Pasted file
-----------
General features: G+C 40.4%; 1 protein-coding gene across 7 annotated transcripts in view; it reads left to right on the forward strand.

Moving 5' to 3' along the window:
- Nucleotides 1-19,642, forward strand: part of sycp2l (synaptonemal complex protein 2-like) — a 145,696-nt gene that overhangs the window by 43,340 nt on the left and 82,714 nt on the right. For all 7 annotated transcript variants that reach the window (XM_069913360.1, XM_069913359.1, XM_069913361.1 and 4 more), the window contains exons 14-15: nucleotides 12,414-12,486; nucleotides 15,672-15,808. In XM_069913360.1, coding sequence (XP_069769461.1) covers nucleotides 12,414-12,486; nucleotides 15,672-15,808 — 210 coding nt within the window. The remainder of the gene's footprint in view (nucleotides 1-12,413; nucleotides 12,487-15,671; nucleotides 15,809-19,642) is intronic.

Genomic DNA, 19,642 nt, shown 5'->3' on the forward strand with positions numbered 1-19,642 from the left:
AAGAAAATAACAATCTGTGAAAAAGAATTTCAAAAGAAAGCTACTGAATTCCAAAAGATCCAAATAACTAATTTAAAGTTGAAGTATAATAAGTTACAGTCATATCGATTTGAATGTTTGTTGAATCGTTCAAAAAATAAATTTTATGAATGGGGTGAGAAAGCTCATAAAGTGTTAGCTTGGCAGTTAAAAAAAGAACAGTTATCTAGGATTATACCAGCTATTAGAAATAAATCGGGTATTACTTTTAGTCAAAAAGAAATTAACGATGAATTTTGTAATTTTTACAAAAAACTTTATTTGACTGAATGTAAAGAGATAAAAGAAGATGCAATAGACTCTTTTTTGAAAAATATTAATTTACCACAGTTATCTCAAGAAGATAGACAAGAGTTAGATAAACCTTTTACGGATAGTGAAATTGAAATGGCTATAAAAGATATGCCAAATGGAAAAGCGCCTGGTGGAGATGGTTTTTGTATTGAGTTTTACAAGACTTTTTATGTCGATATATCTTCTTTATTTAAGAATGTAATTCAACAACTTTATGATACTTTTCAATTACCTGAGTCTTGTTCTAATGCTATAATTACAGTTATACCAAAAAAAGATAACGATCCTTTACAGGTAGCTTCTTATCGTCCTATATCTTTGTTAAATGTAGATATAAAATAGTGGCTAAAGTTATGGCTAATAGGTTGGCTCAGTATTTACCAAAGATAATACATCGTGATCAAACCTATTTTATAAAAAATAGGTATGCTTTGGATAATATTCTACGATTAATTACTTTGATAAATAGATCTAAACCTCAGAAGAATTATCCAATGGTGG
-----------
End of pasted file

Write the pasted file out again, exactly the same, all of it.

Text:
General features: G+C 40.4%; 1 protein-coding gene across 7 annotated transcripts in view; it reads left to right on the forward strand.

Moving 5' to 3' along the window:
- Nucleotides 1-19,642, forward strand: part of sycp2l (synaptonemal complex protein 2-like) — a 145,696-nt gene that overhangs the window by 43,340 nt on the left and 82,714 nt on the right. For all 7 annotated transcript variants that reach the window (XM_069913360.1, XM_069913359.1, XM_069913361.1 and 4 more), the window contains exons 14-15: nucleotides 12,414-12,486; nucleotides 15,672-15,808. In XM_069913360.1, coding sequence (XP_069769461.1) covers nucleotides 12,414-12,486; nucleotides 15,672-15,808 — 210 coding nt within the window. The remainder of the gene's footprint in view (nucleotides 1-12,413; nucleotides 12,487-15,671; nucleotides 15,809-19,642) is intronic.

Genomic DNA, 19,642 nt, shown 5'->3' on the forward strand with positions numbered 1-19,642 from the left:
AAGAAAATAACAATCTGTGAAAAAGAATTTCAAAAGAAAGCTACTGAATTCCAAAAGATCCAAATAACTAATTTAAAGTTGAAGTATAATAAGTTACAGTCATATCGATTTGAATGTTTGTTGAATCGTTCAAAAAATAAATTTTATGAATGGGGTGAGAAAGCTCATAAAGTGTTAGCTTGGCAGTTAAAAAAAGAACAGTTATCTAGGATTATACCAGCTATTAGAAATAAATCGGGTATTACTTTTAGTCAAAAAGAAATTAACGATGAATTTTGTAATTTTTACAAAAAACTTTATTTGACTGAATGTAAAGAGATAAAAGAAGATGCAATAGACTCTTTTTTGAAAAATATTAATTTACCACAGTTATCTCAAGAAGATAGACAAGAGTTAGATAAACCTTTTACGGATAGTGAAATTGAAATGGCTATAAAAGATATGCCAAATGGAAAAGCGCCTGGTGGAGATGGTTTTTGTATTGAGTTTTACAAGACTTTTTATGTCGATATATCTTCTTTATTTAAGAATGTAATTCAACAACTTTATGATACTTTTCAATTACCTGAGTCTTGTTCTAATGCTATAATTACAGTTATACCAAAAAAAGATAACGATCCTTTACAGGTAGCTTCTTATCGTCCTATATCTTTGTTAAATGTAGATATAAAATAGTGGCTAAAGTTATGGCTAATAGGTTGGCTCAGTATTTACCAAAGATAATACATCGTGATCAAACCTATTTTATAAAAAATAGGTATGCTTTGGATAATATTCTACGATTAATTACTTTGATAAATAGATCTAAACCTCAGAAGAATTATCCAATGGTGG